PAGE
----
The All Blacks' proposed test in Chicago this year remains in limbo while USA Rugby fights England's professional clubs to gain access to the Eagles' best players.

Financial terms have been agreed for the test, a venue has been found (Soldier Field, home of the NFL's Chicago Bears), a date has been set (November 1) but, so far, the Eagles have not persuaded England's Premiership clubs to release American players.

The deal struck between USA Rugby and the New Zealand Rugby Union is contingent on the Eagles being competitive and, to be that, they need access to their European-based professionals.

About 10-12 of America's likely squad are contracted to English and French clubs and the Eagles need them to offer any kind of meaningful resistance to even a reduced-strength All Black side.


The likes of bruising forward Samu Manoa at Northampton and elusive fullback Blaine Scully at Leicester Tigers have made a big impression in the Premiership.

The game falls outside the official IRB window but the US, by way of compromise, have offered to return players one week early to their clubs. That means the total time the US players would be away is the same as it would have been had the All Black game fallen inside the window.

Initial conversations with a few clubs were positive but the proposal was rejected at the January Premier League board meeting. Despite the rejection, optimism remains high a solution can be found to ensure the test is played.

Common sense usually breaks out in these matters. It's unfortunate that European rugby is in a state of chaos following England and France's decision to pull out of the next Heineken Cup.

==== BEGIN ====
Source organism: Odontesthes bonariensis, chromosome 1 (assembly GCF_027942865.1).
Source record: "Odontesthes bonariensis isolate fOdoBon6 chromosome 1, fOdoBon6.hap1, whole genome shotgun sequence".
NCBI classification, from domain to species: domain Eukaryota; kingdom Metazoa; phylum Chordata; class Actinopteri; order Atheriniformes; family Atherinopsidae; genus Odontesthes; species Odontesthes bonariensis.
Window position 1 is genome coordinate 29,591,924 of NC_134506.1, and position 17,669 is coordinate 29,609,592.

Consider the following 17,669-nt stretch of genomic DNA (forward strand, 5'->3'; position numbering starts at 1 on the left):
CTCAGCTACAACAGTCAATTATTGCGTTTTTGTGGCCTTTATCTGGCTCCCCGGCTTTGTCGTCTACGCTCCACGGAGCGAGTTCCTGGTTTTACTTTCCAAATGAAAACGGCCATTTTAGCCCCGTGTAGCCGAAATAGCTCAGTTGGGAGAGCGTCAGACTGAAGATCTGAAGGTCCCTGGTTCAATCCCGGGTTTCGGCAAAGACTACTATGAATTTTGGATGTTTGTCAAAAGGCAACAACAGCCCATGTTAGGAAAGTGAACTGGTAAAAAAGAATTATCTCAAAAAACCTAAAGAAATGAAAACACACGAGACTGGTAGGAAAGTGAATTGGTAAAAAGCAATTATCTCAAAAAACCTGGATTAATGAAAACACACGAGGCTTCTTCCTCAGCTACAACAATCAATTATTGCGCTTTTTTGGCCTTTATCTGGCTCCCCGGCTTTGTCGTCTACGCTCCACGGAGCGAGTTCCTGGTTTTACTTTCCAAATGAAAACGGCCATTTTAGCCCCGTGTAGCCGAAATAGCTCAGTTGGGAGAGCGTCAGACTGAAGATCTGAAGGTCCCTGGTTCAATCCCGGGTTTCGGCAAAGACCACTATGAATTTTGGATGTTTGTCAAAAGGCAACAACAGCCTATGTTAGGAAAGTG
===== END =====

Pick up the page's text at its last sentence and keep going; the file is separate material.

No one knows what club rugby will look like in the Celtic nations and England after June and perhaps the US proposal will be viewed more sympathetically once some clarity comes in the next few weeks.

There's not really much the NZRU can do to influence proceedings. They could make an impassioned plea on behalf of the Americans but it will be a hard sell to make England's clubs care particularly whether a test between the US and the All Blacks goes ahead in Chicago.

There is a big picture for the clubs to think about: building a bigger and engaged rugby audience in the US creates the possibility of playing there. In the last few years, there have been various proposals by English clubs - some have happened - to play league, cup and friendly games in places such as Dubai, Barcelona and Cape Town. The prospect of taking club fixtures to New York, Chicago or Washington would hold major commercial appeal and the All Black test would at least be an intriguing means of testing the waters.

While the NZRU was initially looking at trying to play a World XV as opposed to the Eagles in the US, there is little prospect of that being revived. It is anticipated that a crowd of 40,000-plus will turn up at Soldier Field if the Eagles play the All Blacks. But if the All Blacks are asked to play a World XV, the game could bomb commercially with a notoriously patriotic American public unlikely to have much interest in an exhibition game.